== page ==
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Posted by on Apr 13, 2019 in Stroke | 0 comments

In a nutshell

The aim of this study was to examine the effect of MyoCI training on arm recovery in patients who had a stroke. The main finding of the study was that MyoCI training reduced abnormal arm activation in these patients.

Some background

About 60% of stroke survivors have an arm impairment. This impairment is caused by weakness, muscles spasms and by an inability to perform coordinated movements. For example, normally when you want to pick something up, you use your bicep. When your bicep is activated, your triceps relax. However, after stroke, both biceps and triceps may be activated together. This abnormal co-activation limits arm movement.

Myoelectric Computer Interface (MyoCI) training is a specially developed computer program that targets this abnormal activation of muscles. It is unknown if MyoCI training could decrease these abnormal muscle activations and therefore, increase arm function.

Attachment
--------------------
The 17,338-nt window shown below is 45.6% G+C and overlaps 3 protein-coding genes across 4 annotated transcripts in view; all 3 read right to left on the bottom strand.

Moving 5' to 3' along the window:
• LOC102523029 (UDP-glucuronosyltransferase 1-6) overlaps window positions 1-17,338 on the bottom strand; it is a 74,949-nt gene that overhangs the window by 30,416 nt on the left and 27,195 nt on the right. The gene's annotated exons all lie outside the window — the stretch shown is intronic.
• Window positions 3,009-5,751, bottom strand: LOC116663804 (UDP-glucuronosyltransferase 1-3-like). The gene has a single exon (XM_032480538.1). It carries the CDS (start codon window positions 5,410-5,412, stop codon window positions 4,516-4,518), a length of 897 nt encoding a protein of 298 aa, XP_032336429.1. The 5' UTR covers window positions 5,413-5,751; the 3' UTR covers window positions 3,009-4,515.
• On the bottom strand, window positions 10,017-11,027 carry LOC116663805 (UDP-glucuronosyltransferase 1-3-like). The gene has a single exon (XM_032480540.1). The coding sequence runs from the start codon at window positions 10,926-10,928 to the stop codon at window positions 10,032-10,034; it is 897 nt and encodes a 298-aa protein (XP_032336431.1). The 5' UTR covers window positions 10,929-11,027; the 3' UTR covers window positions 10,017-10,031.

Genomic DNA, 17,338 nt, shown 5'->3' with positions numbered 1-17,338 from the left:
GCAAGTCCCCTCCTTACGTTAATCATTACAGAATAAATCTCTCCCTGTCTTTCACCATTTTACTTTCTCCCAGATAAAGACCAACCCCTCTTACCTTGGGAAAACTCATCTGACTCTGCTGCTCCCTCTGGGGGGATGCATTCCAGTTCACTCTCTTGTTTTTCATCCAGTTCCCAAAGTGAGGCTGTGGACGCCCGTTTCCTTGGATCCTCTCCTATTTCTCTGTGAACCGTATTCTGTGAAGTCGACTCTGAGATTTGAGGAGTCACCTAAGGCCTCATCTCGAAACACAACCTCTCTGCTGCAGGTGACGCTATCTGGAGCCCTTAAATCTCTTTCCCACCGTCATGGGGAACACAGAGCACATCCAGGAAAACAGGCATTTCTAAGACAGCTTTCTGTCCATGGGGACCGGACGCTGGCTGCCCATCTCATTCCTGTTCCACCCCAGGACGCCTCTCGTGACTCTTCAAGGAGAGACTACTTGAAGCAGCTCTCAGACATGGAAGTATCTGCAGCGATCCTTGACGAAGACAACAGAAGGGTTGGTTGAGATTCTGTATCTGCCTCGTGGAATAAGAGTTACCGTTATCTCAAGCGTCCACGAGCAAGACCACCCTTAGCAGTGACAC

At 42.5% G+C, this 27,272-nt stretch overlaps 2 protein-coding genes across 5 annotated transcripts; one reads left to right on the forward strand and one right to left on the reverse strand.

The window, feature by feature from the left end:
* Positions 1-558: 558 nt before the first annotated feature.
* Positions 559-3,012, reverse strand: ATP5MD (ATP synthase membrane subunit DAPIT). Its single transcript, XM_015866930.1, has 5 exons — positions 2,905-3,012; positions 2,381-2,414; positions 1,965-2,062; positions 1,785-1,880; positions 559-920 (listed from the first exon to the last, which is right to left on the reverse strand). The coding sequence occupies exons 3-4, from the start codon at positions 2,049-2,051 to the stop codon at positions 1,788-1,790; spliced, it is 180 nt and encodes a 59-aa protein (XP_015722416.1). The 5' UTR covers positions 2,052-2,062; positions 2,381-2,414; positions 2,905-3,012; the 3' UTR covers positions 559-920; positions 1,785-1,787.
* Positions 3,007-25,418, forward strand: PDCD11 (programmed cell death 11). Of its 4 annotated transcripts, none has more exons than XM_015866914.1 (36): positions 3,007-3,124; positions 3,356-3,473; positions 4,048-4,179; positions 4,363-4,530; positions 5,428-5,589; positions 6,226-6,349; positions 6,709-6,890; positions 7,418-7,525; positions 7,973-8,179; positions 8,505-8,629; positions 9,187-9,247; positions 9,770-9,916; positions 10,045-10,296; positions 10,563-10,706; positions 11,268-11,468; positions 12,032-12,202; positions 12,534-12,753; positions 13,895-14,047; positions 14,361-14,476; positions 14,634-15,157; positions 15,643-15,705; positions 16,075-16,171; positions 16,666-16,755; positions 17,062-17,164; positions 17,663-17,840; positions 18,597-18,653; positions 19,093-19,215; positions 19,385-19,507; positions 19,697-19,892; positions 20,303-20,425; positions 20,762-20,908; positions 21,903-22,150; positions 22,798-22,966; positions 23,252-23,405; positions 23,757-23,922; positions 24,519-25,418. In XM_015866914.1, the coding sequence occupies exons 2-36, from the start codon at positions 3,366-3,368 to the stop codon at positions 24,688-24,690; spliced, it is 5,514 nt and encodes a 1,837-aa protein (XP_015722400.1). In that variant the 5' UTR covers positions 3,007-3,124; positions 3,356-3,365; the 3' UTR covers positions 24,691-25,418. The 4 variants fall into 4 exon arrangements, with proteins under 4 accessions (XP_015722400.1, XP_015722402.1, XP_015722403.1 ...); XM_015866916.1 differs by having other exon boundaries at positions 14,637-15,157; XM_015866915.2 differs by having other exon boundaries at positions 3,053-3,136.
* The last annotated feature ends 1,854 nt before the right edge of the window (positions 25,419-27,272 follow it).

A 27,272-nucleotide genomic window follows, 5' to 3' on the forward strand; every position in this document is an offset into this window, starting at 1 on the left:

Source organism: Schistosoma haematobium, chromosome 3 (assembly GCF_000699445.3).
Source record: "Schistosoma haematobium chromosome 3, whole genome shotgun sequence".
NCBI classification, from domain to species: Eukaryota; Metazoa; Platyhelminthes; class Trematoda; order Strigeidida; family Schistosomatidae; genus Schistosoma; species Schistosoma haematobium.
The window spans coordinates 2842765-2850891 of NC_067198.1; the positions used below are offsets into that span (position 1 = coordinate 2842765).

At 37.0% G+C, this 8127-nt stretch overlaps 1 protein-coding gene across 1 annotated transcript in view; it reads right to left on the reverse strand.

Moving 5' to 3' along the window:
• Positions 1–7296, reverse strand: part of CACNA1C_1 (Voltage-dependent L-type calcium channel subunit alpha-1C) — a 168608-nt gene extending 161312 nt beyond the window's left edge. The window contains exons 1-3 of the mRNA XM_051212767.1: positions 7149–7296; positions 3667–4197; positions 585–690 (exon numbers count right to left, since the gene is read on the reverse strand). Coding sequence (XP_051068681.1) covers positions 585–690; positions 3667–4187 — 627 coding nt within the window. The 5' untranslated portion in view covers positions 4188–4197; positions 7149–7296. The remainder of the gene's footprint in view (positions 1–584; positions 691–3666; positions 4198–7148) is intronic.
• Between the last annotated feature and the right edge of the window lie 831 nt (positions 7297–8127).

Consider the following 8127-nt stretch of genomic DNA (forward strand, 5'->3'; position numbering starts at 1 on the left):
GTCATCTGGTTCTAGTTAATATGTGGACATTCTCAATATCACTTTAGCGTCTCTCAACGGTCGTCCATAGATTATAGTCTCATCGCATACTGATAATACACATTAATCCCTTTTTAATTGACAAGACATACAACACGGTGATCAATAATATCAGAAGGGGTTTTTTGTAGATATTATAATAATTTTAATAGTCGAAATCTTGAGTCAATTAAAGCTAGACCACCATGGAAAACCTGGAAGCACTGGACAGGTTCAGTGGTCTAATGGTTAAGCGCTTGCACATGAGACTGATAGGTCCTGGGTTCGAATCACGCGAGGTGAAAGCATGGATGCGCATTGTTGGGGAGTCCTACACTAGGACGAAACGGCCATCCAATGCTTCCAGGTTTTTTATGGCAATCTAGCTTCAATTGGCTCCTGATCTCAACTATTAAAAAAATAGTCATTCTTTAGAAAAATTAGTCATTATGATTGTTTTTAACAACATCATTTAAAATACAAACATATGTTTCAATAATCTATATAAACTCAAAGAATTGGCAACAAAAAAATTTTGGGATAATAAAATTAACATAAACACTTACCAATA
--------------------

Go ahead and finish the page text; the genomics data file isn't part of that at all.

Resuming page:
Methods & findings

This study included 32 stroke survivors with moderate to severe arm impairment. Each patient was assessed to find out which muscles were activating abnormally. Patients were randomly assigned to three different groups. Group 1 and 2 received either 60 or 90 minutes of MyoCI with their arms restrained. Group 3 received 90 minutes of MyoCI with no arm restraints. Patients had 3 sessions per week over 6 weeks.

In all 32 patients, MyoCI significantly reduced impairment. There were no significant differences between the groups. Muscle spasm decreased in all patients. Also, elbow range-of-motion improved. MyoCI reduced abnormal activation of muscles. No patients had any training-related side effects.

The bottom line

The authors concluded that MyoCI is a new rehabilitation tool that reduces abnormal muscle activation in stroke survivors.

The fine print

This study had a very small number of patients. Larger studies are needed.

Published By :

Neurorehabilitation and neural repair

Date :

Mar 19, 2019

Original Title :

Myoelectric Computer Interface Training for Reducing Co-Activation and Enhancing Arm Movement in Chronic Stroke Survivors: A Randomized Trial.

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